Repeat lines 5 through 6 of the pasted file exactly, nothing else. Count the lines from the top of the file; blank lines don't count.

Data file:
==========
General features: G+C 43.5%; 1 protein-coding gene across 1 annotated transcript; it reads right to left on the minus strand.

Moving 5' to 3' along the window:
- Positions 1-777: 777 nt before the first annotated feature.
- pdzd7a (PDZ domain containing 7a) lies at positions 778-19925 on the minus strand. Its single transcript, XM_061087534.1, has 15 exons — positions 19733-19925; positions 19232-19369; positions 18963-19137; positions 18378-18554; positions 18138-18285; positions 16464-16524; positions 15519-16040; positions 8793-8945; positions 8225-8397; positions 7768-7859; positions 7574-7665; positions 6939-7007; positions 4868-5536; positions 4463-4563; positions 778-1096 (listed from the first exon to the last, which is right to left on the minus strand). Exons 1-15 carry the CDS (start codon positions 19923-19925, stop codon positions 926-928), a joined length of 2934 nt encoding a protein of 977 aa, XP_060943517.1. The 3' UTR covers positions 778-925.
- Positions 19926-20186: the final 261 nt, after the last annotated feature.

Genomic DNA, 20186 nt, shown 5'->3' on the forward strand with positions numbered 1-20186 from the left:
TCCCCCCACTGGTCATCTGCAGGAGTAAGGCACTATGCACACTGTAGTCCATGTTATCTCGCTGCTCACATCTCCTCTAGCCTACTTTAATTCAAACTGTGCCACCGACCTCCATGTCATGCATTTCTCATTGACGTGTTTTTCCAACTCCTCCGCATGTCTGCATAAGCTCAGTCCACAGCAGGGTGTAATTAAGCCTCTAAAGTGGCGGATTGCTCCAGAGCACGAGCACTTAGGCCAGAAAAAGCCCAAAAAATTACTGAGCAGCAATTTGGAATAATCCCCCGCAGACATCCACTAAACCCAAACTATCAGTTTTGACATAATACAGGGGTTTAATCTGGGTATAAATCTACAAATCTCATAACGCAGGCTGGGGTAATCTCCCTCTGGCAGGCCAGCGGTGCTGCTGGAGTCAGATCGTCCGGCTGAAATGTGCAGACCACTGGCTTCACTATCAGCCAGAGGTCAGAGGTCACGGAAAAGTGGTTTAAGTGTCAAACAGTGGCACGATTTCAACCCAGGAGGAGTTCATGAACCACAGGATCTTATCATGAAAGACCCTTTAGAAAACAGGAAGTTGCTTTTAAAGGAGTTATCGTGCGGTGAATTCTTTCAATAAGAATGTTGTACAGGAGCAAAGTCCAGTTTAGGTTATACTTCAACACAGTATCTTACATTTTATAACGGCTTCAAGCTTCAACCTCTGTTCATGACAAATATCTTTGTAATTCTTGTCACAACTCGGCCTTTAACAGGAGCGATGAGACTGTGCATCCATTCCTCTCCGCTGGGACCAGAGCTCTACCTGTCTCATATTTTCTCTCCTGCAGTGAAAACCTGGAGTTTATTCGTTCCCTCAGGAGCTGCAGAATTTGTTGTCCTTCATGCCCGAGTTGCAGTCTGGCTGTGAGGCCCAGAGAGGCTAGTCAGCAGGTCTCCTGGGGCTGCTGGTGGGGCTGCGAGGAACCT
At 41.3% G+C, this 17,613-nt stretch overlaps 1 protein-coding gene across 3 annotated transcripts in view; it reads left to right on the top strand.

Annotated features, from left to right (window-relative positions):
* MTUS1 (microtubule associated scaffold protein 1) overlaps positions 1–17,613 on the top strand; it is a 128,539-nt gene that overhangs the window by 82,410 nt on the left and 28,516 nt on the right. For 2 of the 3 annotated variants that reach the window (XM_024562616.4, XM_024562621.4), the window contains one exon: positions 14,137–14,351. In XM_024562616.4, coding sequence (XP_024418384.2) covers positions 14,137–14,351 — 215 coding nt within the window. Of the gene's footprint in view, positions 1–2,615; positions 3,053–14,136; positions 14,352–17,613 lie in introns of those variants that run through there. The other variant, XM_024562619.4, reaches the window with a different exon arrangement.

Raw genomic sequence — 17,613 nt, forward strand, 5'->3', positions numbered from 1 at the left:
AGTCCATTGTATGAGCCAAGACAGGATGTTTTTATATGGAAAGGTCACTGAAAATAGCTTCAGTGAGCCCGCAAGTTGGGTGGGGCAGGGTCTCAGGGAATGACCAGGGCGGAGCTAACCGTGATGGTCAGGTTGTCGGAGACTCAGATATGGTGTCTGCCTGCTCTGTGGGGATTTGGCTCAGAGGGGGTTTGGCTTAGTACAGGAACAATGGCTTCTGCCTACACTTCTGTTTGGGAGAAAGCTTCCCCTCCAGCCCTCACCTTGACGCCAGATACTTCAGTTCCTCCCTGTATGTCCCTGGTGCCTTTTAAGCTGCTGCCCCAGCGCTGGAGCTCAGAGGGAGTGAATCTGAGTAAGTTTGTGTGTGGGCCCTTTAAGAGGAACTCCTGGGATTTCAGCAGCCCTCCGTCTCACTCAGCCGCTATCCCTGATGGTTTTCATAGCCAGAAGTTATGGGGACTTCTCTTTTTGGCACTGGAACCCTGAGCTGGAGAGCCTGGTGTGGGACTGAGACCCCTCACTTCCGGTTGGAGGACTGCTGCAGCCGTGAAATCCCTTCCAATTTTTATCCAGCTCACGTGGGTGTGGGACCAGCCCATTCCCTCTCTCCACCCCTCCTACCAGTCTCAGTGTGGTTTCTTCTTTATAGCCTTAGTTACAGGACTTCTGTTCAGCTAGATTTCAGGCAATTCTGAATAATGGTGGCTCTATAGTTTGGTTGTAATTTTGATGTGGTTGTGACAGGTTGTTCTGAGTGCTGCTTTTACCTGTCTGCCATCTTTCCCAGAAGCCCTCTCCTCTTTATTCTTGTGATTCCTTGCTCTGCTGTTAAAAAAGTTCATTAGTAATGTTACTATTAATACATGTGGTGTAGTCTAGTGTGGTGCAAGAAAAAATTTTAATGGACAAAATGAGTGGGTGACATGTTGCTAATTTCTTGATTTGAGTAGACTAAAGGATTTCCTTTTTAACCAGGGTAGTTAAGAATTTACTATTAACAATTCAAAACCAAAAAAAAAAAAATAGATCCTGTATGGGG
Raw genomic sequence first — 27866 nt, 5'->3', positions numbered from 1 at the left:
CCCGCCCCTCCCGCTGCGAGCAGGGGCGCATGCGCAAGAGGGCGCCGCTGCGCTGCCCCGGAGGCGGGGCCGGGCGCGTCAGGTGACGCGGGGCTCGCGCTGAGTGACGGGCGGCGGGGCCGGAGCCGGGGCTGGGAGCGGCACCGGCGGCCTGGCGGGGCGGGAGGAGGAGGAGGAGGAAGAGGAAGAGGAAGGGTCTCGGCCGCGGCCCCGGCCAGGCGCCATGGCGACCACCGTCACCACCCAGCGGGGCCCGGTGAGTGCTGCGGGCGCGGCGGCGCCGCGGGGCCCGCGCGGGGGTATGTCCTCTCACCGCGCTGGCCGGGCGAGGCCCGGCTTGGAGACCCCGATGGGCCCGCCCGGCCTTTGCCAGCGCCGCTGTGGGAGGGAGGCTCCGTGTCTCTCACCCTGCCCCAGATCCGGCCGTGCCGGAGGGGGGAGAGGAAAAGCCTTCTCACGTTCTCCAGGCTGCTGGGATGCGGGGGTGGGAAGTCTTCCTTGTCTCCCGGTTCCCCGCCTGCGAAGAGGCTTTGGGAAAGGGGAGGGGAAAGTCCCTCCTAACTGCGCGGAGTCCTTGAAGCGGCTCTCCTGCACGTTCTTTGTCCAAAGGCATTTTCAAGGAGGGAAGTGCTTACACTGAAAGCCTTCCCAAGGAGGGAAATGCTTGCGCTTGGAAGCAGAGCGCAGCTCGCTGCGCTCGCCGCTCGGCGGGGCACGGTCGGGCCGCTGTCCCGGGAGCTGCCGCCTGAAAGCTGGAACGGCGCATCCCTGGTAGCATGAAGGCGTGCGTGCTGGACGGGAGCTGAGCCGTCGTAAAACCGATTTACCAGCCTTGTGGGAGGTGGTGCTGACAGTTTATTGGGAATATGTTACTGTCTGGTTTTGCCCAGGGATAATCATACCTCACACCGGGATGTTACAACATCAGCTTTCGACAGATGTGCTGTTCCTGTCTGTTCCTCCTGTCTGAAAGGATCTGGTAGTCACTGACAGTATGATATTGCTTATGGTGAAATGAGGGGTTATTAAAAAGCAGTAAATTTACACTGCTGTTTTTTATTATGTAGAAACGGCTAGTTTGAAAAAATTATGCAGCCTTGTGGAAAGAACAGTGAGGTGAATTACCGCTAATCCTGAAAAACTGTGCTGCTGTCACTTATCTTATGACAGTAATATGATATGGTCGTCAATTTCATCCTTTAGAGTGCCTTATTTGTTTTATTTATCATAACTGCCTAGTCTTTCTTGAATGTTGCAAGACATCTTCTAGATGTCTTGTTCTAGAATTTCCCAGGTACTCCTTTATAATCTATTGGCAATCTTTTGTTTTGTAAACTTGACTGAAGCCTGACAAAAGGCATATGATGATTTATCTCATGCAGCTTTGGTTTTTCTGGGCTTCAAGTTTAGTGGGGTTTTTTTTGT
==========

- Positions 19926-20186: the final 261 nt, after the last annotated feature.

Genomic DNA, 20186 nt, shown 5'->3' on the forward strand with positions numbered 1-20186 from the left: